David Brooks: Hoisted from the Archives from Nine Years Ago

Must-Read: It used to be the bookstores collected order flow and then ordered books from distributors who ordered them from publishers who edited and printed them from manuscript by authors. Then Amazon appeared and is still seeking to eliminate as many intermediaries between authors and book readers as it can. Is Facebook about to try the same thing? And how long before reporters with followings start collecting their paychecks from Facebook directly? Interesting questions...

John Herrmann: Notes on the Surrender at Menlo Park: "Platforms grow by incorporating the labor of users and partners...

...they tend, over time, to regard the presence of the partners as an inefficiency. Twitter asks developers to make a bunch of apps using its data, so people make a bunch of mobile apps, then Twitter notices that these apps are actually very important to Twitter, and so Twitter buys one of the apps and takes steps to expel all the other apps.... [Facebook's] publishers are app developers... working... to find ways to increase Facebook’s share of user attention and satisfaction. If they... succeed... Facebook will take note. Perhaps Facebook will then devise a way to compensate reporters, or content creators, directly, rather than through the publications they work for. Maybe they’ll just buy a publication! Or many publications.... A word of caution about Facebook is not a wish to return to some non-existent ideal time. Print media was broken, TV was broken, commercial and public radio were broken, local media was broken, web media was very broken.... Worrying about the details of the coming future is merely taking that future seriously. People who insist otherwise? They have their reasons.... One of the great triumphs of Silicon Valley is its success in framing its companies’ objectives as missions, and their successes as pure contributions to progress...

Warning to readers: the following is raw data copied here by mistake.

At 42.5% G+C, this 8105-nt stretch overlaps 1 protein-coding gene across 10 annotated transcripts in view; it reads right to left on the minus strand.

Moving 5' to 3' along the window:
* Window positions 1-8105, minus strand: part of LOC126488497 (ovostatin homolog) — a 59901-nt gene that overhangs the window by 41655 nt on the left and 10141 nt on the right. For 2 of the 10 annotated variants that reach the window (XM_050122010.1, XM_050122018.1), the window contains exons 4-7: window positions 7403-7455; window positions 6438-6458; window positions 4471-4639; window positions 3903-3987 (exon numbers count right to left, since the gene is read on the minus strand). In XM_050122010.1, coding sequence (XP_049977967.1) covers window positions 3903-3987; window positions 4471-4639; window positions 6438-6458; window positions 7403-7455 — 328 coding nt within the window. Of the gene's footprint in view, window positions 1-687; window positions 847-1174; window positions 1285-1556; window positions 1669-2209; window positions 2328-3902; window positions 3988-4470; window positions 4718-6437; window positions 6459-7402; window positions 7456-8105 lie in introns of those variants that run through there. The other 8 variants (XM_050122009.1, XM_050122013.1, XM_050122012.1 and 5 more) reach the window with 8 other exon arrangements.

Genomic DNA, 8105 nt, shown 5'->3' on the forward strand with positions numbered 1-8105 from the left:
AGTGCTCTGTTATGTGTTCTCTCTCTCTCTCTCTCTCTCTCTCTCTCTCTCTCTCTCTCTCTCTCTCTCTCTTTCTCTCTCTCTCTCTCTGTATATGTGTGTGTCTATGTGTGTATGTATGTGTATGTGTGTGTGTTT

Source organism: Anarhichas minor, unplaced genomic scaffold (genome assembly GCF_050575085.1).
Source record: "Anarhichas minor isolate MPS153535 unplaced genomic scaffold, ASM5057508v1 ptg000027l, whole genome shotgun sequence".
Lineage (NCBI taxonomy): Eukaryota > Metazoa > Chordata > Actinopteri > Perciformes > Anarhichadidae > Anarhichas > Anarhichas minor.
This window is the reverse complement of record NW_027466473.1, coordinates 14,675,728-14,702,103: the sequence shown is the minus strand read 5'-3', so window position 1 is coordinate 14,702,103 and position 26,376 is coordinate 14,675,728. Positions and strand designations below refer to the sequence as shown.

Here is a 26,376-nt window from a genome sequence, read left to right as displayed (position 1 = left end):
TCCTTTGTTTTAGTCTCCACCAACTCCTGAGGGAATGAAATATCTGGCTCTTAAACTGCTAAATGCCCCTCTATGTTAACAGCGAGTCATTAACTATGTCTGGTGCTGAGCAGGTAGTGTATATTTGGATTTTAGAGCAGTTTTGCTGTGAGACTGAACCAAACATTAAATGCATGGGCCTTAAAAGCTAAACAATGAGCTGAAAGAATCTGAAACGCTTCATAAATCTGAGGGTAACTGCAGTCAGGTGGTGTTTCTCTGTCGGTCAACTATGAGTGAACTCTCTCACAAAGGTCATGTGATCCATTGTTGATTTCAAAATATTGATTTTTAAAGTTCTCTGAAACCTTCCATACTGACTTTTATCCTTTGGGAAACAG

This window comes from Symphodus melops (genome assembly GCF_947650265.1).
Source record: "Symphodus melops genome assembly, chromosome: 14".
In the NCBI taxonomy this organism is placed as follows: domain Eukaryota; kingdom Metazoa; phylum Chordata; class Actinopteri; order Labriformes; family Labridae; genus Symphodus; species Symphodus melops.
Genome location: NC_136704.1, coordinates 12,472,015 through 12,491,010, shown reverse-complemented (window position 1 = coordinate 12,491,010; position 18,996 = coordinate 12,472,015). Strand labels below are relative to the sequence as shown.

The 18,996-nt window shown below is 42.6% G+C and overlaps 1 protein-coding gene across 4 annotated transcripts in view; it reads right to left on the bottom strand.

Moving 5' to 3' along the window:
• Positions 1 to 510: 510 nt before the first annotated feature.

http://www.theawl.com/2015/05/what-could-go-wrong

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